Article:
Memory can be one of the key issues that affects people with epilepsy. This can be for many reasons, including the type of seizures they have, the effects of medication, the effects of epilepsy on concentration or mood, lack of sleep, age, or the effects of epilepsy surgery.
Any type of epileptic seizure could potentially affect your memory, either during or after a seizure. If you have lots of seizures, memory problems might happen more often.
Some people have generalised seizures that affect all of the brain. Others have focal seizures (sometimes called partial seizures) that affect only part of the brain. Some people have both generalised and focal seizures.
If you have focal seizures, the way your seizures can affect your memory will depend on where in the brain your seizures happen.
The brain has two halves called hemispheres. Each half has four parts called lobes: the occipital, parietal, temporal and frontal lobes.
Three stages of memory
Making and using memories involves three stages: learning the information, storing it, then recalling it. Memory can be affected if any of these stages are disrupted, for example by a break in concentration.
This is when you want to learn something new, such as a friend’s new address. It may involve repeating the address several times or linking it to an existing memory. For example, linking the address – '1 Albert Square' to the television show Eastenders.
This is when the information learnt is stored permanently in the brain.
Recalling (finding the information)
This is the brain’s way of finding and using the information that has been learnt. For example, remembering a friend’s new address when sending a letter.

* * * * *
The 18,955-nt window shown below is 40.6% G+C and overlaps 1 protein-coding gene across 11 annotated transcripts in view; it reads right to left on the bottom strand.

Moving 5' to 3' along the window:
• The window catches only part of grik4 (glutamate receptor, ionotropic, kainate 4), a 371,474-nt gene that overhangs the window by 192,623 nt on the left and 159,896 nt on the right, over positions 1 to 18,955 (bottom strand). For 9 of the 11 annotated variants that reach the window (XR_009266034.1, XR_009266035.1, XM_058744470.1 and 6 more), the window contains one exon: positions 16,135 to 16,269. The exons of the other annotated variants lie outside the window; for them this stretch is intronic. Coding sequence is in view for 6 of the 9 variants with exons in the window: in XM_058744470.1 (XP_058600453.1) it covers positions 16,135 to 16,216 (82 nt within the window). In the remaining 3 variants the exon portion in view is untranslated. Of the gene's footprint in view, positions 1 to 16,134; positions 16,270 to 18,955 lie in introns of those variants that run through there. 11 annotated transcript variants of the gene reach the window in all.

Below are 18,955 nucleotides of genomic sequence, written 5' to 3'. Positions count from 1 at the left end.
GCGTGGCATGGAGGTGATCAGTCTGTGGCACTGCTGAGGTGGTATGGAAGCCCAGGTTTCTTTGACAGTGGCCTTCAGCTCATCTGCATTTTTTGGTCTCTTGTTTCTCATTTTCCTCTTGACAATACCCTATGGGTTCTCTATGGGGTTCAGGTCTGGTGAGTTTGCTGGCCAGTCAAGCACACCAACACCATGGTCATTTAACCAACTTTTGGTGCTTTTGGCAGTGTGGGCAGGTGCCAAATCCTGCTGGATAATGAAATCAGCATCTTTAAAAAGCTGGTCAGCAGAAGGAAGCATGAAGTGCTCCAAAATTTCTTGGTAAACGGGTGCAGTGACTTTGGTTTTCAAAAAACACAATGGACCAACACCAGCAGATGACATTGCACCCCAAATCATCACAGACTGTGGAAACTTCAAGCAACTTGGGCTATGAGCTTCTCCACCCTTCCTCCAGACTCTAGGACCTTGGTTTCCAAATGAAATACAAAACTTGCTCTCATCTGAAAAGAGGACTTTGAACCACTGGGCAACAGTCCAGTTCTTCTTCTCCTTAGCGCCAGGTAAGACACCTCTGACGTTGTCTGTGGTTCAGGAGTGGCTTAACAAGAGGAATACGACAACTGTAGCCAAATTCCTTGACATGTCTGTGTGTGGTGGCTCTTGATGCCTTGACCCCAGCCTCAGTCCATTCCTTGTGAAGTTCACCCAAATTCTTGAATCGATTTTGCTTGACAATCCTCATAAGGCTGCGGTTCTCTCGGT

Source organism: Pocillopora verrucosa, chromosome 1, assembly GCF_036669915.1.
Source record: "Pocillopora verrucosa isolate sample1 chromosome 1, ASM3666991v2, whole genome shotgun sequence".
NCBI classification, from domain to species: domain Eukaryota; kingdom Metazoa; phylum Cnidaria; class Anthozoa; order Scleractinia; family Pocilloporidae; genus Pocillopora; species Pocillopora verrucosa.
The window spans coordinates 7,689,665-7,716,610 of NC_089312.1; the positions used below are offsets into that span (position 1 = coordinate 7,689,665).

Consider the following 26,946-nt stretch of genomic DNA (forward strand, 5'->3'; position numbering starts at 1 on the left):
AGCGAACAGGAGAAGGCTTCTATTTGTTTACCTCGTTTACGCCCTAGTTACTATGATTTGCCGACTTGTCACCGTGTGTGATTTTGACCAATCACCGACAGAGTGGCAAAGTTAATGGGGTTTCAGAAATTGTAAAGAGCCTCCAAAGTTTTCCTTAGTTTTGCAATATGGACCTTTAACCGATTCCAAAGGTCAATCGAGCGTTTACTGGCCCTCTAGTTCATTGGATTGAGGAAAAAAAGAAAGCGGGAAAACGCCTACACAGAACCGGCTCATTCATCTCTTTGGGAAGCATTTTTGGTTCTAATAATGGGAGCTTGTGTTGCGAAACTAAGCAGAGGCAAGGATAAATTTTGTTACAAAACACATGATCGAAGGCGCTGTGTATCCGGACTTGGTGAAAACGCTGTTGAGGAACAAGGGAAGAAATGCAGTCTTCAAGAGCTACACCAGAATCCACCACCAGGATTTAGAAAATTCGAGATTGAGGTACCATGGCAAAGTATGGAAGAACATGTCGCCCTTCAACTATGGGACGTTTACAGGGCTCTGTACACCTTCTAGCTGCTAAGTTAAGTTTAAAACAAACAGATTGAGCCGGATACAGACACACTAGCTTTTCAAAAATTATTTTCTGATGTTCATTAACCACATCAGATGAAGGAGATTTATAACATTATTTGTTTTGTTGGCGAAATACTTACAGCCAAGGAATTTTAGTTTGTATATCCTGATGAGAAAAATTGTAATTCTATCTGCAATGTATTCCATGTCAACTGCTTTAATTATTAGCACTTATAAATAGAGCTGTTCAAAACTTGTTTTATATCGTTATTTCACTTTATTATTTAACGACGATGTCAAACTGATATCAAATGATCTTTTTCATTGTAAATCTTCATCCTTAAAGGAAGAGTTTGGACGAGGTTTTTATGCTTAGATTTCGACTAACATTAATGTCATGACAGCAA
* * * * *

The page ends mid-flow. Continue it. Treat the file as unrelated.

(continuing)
Memory aids, reminders and brain training
Consultant neuropsychologist, Dr Sallie Baxendale, gives a presentation on coping with memory problems for people with epilepsy. Watch now.
Memory aids may help you to cope with memory problems. Different aids or reminders may suit different types of memory problems and they work best if they are used regularly as part of a routine. Here are some ideas.
Sticky notes, such as Post it Notes™ can help you to remember to do things. For example, sticking a note to the front door to remind you to pick up your keys before you go out.
Using a calendar can be helpful, particularly if it is placed somewhere you will see it easily and often, such as on the fridge door.
Diaries, journals and ‘to do’ lists
Using a diary can help you to keep note of appointments, birthdays or phone numbers. Keeping more detailed notes in a diary may be helpful to keep track of people you have met, where you have been and what you did. A diary can also be a handy way of recording seizures.
A 'to do’ list can be useful to record daily tasks, for example phone calls to make, bills to pay. Email, mobile phones and computer software often include diaries and 'to do' lists.